Let’s say you’ve spent time building a relationship with a journalist you eventually want to pitch.
You know the importance of giving before you get. You’ve followed her on Twitterand retweeted several of her tips.
You want to do more research online and learn all you can about her. You also need her email address. But her Twitter profile doesn’t mention anything about email. How do you find this nugget of information? Here are seven of the best ways, which also work for anyone whose email address you can’t find:
1. Do a Google search.
This is often your quickest and best trick. Fictional example: Mary Edwards + Forbes columnist + email.
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Sometimes you’ll see the email address peeking out from the description, just under the headline, in the organic search results. Other times, you’ll have to click on everything that Google returns to you.
2. At the media outlet’s website.
Websites for some of the bigger media outlets are a treasure trove of information, but I’m astonished at how many people never think to look here. USA Today’s Reporter Index has a lengthy list of reporters, some with links to profiles and contact information. Emily Bazar, who covers immigration, for example, invites “ideas” in the Comments section, so that’s a green light to pitch her. Read the excellent pitch in the Comments section from Lew Weinberg.
I’ve been very surprised to see detailed profiles, with juicy personal nuggets, even at websites for local TV stations. Here’s what I found when I looked for the News Team at WISN-TV, Channel 12, in Milwaukee, Wis., where I live. Most include email addresses. Important Note: Pay attention to personal details that might tie into your story idea and that you can weave into your pitch. See How to find the name of a journalist’s dog, cat or kid in 60 seconds.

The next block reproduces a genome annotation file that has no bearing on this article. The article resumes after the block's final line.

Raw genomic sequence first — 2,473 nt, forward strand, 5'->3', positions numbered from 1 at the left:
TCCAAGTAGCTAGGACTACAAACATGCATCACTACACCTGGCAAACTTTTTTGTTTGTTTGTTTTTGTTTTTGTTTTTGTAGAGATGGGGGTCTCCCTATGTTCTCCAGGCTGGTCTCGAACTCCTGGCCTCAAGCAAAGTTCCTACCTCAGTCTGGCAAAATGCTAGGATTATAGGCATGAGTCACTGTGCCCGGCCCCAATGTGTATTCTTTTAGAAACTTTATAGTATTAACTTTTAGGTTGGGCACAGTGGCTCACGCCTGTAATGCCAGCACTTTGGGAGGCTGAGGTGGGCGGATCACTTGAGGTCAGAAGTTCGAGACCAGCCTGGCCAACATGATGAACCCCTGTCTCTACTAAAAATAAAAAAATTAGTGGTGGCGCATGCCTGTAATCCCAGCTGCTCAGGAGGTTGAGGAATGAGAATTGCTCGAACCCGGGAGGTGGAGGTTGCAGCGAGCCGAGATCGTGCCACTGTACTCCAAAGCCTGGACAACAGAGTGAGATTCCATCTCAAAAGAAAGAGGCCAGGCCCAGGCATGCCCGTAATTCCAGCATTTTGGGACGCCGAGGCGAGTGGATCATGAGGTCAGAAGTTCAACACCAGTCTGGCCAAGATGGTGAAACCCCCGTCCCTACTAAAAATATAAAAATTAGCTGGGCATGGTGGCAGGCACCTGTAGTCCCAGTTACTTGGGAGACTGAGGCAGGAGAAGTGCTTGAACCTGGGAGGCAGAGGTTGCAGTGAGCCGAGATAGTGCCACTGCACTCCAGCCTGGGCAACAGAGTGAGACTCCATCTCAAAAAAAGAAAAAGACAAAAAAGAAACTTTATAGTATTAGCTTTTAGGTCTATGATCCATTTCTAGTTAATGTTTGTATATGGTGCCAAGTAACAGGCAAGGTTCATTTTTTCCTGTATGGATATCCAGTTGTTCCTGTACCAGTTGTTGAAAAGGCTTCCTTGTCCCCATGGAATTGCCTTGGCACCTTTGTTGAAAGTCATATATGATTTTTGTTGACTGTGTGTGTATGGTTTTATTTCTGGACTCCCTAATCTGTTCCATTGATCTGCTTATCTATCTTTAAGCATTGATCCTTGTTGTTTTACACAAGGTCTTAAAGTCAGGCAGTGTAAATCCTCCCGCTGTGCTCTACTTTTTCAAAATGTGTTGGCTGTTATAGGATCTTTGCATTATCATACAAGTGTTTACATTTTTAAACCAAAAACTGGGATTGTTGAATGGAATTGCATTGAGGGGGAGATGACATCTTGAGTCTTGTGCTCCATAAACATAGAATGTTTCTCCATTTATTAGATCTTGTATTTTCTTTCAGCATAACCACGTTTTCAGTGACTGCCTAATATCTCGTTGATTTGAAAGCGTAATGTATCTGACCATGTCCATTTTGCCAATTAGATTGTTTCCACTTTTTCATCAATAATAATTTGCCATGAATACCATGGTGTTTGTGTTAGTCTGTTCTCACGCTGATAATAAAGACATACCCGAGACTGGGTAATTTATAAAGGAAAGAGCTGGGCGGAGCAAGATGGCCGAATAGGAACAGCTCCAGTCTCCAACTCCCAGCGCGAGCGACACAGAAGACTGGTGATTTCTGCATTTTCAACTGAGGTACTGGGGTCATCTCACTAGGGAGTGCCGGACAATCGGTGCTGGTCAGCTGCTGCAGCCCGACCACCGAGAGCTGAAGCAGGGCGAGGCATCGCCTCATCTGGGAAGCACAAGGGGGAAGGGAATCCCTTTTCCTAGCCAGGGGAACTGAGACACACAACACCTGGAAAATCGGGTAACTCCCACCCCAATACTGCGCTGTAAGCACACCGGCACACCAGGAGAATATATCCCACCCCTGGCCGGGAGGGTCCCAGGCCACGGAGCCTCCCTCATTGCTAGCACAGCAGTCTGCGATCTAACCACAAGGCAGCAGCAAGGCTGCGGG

3. In one of the big media directories.
The expensive media directories published by companies like Cision and Bacons usually have this information. But what if you don’t have $1,000 to spend on a directory? If you live near a big library, call the reference desk.
If you know somebody who works at a PR agency, call them and ask for a favor. Most agencies use these directories. You can also reach out to PR people who you follow on the social media sites. But contact them privately, through the site’s email or through their own private email address.
4. Call someone who the journalist interviewed.
When you do your Google search, you can find sources within their stories and call them. If you find someone who’s willing to give you the reporter’s email address, it never hurts to ask, “I’m curious. What kind of interviewer is Mary? Did she ask you any questions you didn’t expect?” Pay attention to what you hear, and remember this if Mary eventually interviews you.
5. At the journalist’s blog.
Finding the blog of a journalist who you want to pitch is like striking gold. Their email address might be included in their profile. Also look for whether the journalist responds to comments on the off chance you might find the email address there. See Journalists’ blogs offer valuable clues about how to pitch them.
You’ll find names, and usually contact information, for more than 1,300 journalists. Journalists who work for newspapers and magazines might freelance on the side.
7. Use more difficult advanced strategies that most people don’t know about.
Go to How to Find the Unfindable: 12 Ways to Find Anyone’s Personal Email Addreess. Some of these are much more time-consuming than the ones I’ve mentioned, but they work. It sounds as though writer Ken Lyons can find just about anybody.
Be ready for this question from a reporter: “That’s a private email address. How did you find it?” Tell her exactly what you did. Also tell her that if she’s trying to track down the email address for someone she wants to interview, she can use the same techniques you used. Share the valuable link in #7 above. This positions YOU as a valuable source for HER.
Am I wrong? What would you tell her? What other things have you done to find journalists’ email addresses? The Comments section awaits.